- Focus on people (and especially happy faces). Pictures of an empty sanctuary are not compelling. You want to show pictures of your actual congregation so that people know what to expect. Posed pictures of two or three people smiling are excellent and very useful on a website.
- Show different parts of your church. You’ll want pictures of a worship service, the lobby, children’s ministry, small groups, and anything else that you think will be important to your ideal audience. You want them to have as much information as possible before visiting to make them feel comfortable and so that there are no unpleasant surprises.
- Video is a wonderful tool and it can be used in many ways. If you have access to a videographer, use him or her! Some great ways to use video are to tell stories of how people have been impacted by your ministries, an intro message from the pastor (the youth pastor and the children’s pastor would be great too!), and a video background at the top of the homepage can be a wonderful way to help tell your church’s story.
8. Not Thinking Through Online Donations
This one shouldn’t need much written about it, but I will say this – make it very easy for people to give online. Whether on desktop or mobile, the give button should be very easy to find (think header), and then the giving process needs to be safe, secure, quick, and easy (and yes it needs to be all four). Take your time and choose your online donation partner carefully. You might want to have a few of your regular givers try a demo of some of the options to allow them to give their opinion. The last thing that you want is a cumbersome giving process that frustrates people so much that they won’t use it.
9. Not Thinking Through Online Sermons
Especially now, online church is a thing, and it is probably going to keep being a thing. You need to make your sermons available online both live and on-demand. There are a lot of good platforms for delivering sermons – just make sure that you make it easy for people to find them (you’ll probably find that this is one of the most used functions of your website) and that it runs smoothly.
10. Not Making It Load Quickly
A slow-loading website is a website that isn’t used often. This is one of the deal-breakers in today’s instant gratification world. If your website takes 4 seconds to load, statistics say that you have lost at least 25% of your visitors because they will click away in frustration. With faster and faster internet, that sounds pretty simple. Unfortunately, this also means that your website has to load just as quickly on a mobile device (no matter how bad their reception is). That’s where things can get a little bit tricky. Make sure that you check your site with both Google’s PageSpeed test and a site like GT Metrix. I don’t find that either of them are 100% accurate on load times, but they will give you an idea of whether your site loads quickly as well as what you need to fix to make it load faster. If your site loads in under 3 seconds on both tools, you are doing just fine.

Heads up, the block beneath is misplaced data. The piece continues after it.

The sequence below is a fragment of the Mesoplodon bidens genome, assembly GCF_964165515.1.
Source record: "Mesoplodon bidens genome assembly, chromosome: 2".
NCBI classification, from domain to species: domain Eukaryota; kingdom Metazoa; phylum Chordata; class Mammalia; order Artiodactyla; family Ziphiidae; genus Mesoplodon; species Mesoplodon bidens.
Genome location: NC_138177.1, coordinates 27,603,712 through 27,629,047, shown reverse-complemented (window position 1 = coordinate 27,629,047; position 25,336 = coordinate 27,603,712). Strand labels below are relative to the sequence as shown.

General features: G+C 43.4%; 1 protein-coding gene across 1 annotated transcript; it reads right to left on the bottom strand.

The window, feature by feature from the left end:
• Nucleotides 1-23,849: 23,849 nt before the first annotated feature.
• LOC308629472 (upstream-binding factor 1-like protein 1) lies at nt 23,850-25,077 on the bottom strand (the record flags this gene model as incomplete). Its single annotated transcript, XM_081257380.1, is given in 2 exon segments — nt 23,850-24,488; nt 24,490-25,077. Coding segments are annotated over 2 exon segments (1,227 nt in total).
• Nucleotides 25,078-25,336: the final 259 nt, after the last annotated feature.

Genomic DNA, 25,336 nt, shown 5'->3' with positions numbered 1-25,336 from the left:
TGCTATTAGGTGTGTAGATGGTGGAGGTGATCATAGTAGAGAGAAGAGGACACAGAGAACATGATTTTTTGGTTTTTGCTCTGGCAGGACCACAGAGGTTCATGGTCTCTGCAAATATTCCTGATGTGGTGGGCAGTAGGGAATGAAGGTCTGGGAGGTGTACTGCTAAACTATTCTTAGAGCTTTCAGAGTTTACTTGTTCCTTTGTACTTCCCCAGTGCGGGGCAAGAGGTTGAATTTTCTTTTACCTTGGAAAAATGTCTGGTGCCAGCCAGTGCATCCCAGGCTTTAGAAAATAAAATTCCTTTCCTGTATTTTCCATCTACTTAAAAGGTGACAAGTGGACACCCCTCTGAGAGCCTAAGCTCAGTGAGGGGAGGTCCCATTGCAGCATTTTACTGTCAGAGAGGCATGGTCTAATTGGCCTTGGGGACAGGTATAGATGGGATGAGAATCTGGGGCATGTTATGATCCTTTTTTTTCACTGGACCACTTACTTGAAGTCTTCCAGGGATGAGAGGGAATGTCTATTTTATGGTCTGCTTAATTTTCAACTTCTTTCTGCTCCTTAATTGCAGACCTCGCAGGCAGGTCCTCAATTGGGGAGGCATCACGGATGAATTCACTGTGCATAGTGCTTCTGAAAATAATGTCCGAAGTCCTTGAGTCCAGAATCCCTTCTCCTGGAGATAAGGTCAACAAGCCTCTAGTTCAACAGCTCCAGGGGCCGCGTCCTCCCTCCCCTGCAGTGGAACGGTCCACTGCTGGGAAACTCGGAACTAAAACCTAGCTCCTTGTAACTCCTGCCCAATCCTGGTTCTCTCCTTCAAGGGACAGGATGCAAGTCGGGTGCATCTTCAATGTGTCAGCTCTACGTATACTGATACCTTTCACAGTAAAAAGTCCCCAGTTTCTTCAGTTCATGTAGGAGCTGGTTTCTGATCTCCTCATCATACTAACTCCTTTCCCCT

11. Not Making It Mobile Friendly
I can’t believe that we still have to talk about this one, but I see a lot of church websites that are not very mobile-friendly. More than 50% of internet traffic has been on a mobile device for years, and it is only growing. Make sure that your site looks just as good and is just as functional on a mobile device – otherwise you are telling over half of your visitors that you don’t value them.
If you want to know if your website is mobile friendly, you can check it on Google’s Mobile Friendly Test.
12. Not Covering Yourself Legally
I imagine that this one will become more and more important, but with the way that our society is going, I would recommend that if you stand for Jesus, you should make sure that all of your bases are covered legally, and this includes your website. I am not a lawyer and I am not offering legal advice – please talk to an attorney to make sure that your website is not something that you can be sued for. Here are some areas of concern:
- ADA Accessibility – As far as I can tell, whether or not this applies to churches has not made it through the courts yet. That will probably change soon. If you are building a site, I would highly recommend making it accessible. Not only is it a good idea to make sure that everyone can access your site (I don’t want to give anyone looking for Jesus a trivial reason to be turned off), but it could save your church tens of thousands of dollars in legal fees and remediation. Super important note: stay far away from any plugin or solution that says they will automatically make your site ADA compliant. They do not make your site compliant, and from what I hear, people with disabilities hate them.